Tinkerine announced two new educational offerings that will help encourage students to take further steps into 3D printing and related disciplines.
Tinkerine is one of the smart small 3D printer manufacturers who, after developing a practical desktop 3D printer, focused on a specific market. Unlike some of their contemporaries, Tinkerine is successful in doing so, realizing that it’s not the “machine” that sells, but instead “what you do with it”.
They wisely chose the Education market as their target.
Since that time they’ve spent considerable resources building material that’s specifically designed for use in the classroom. For example, they’ve previously designed 3D models that are of high educational value, yet can be 3D printed within a brief class time.
Now they’ve announced “Tinkerine Courses”, which are a step further into education, as part of their “Tinkerine U” initiative.
The courses are divided into three sections: a 3D printing overview, 3D printer setup and 3D design and modeling. Each section contains a series of chapters with multiple educational tasks. For example, this is from Chapter 3 of their 3D printing overview:
Chapter 3 - Going From Idea to Object “How to think and design in 3D”
Thinking in 3D: Three dimensional workout for your mind
The Three Axes: Hope you paid attention during your math class on graphing
From Paper to Screen: How to go from ideation to prototyping on screen
Changing Your Perspective: Converting the world around you into shapes
At the end of each section there’s a quiz. Tinkerine Courses keeps track of your progress as you proceed through the educational tasks. You’ll need to register and login, however, for this to take place.
Tinkerine also announced “Tinkering Challenges”. They explain:
With a natural tie-in to 3D printing, these open-ended design challenges present a scenario or problem for the students to solve using the tools they’re given. For our educator friends, we include key teaching resources such as lesson plans, 3D models, assessment guidelines, and worksheets to make it easier to implement design curriculum into the classroom.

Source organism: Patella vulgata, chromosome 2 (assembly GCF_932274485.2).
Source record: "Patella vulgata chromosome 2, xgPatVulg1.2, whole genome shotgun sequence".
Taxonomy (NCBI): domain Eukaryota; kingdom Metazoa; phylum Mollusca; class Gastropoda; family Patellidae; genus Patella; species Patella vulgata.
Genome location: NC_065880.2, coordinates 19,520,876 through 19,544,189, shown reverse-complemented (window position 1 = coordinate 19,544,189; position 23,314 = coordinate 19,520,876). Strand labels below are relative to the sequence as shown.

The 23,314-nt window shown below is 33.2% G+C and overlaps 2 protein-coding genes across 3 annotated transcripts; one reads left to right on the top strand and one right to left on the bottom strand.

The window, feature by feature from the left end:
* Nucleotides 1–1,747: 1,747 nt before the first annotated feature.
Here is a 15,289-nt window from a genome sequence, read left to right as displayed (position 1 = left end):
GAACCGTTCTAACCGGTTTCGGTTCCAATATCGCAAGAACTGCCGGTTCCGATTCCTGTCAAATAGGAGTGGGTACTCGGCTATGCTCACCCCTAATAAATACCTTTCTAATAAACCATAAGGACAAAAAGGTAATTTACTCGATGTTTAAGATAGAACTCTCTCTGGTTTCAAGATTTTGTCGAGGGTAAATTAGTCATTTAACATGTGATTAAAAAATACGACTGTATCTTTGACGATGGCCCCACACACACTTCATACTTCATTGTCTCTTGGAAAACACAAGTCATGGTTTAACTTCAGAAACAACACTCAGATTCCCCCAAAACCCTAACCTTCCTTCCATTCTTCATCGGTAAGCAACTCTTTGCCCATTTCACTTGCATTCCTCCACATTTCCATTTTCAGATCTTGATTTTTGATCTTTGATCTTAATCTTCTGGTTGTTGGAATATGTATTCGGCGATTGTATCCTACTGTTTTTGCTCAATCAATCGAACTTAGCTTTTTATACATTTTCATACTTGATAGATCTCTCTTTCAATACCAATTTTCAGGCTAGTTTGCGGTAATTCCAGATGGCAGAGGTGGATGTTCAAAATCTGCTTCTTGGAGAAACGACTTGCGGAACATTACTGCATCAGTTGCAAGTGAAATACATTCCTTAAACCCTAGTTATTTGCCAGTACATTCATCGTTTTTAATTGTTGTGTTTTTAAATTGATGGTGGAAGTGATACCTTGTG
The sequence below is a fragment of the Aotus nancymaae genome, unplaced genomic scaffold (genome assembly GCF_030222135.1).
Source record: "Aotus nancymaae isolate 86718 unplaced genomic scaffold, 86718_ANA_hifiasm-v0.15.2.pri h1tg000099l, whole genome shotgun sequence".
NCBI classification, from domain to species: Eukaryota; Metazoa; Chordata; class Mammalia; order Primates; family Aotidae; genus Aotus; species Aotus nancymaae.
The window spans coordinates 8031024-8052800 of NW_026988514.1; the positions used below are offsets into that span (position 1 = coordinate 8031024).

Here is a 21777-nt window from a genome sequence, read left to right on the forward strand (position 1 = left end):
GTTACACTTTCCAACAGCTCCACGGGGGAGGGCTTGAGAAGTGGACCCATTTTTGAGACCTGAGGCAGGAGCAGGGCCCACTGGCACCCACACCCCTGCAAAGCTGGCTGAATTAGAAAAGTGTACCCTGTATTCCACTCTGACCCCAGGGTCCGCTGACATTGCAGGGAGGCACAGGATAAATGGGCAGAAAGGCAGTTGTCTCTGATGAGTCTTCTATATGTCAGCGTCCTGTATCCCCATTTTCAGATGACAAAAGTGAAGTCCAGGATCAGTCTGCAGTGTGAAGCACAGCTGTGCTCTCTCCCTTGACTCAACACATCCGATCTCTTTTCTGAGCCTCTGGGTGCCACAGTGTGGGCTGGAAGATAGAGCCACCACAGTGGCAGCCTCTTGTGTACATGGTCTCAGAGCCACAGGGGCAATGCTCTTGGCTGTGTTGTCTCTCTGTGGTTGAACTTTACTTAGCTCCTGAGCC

The first Challenge is to design a spinning top. While this may sound simple to professional designers, remember this is a challenge set before students who have limited or no experience in 3D design or printing. The challenge is designed to encourage students to traverse the entire design lifecycle from concept, to iteration, to testing and conclusion.
Anyone going through that process will learn signficant life lessons they can apply in many situations.
The challenges appear to be “fun” as well, to encourage participation. The subsequent challenges that have not yet been released include: “My Alien Friend” and “Make a Name Tag”. There’s also ways to share your own challenges with the rest of the Tinkerine community.
I quite like how Tinkerine has created a friendly and useful environment for educators to much more easily get their students involved in 3D printing - including designing and actually producing objects. If you’re an educator, please check out Tinkerine’s efforts.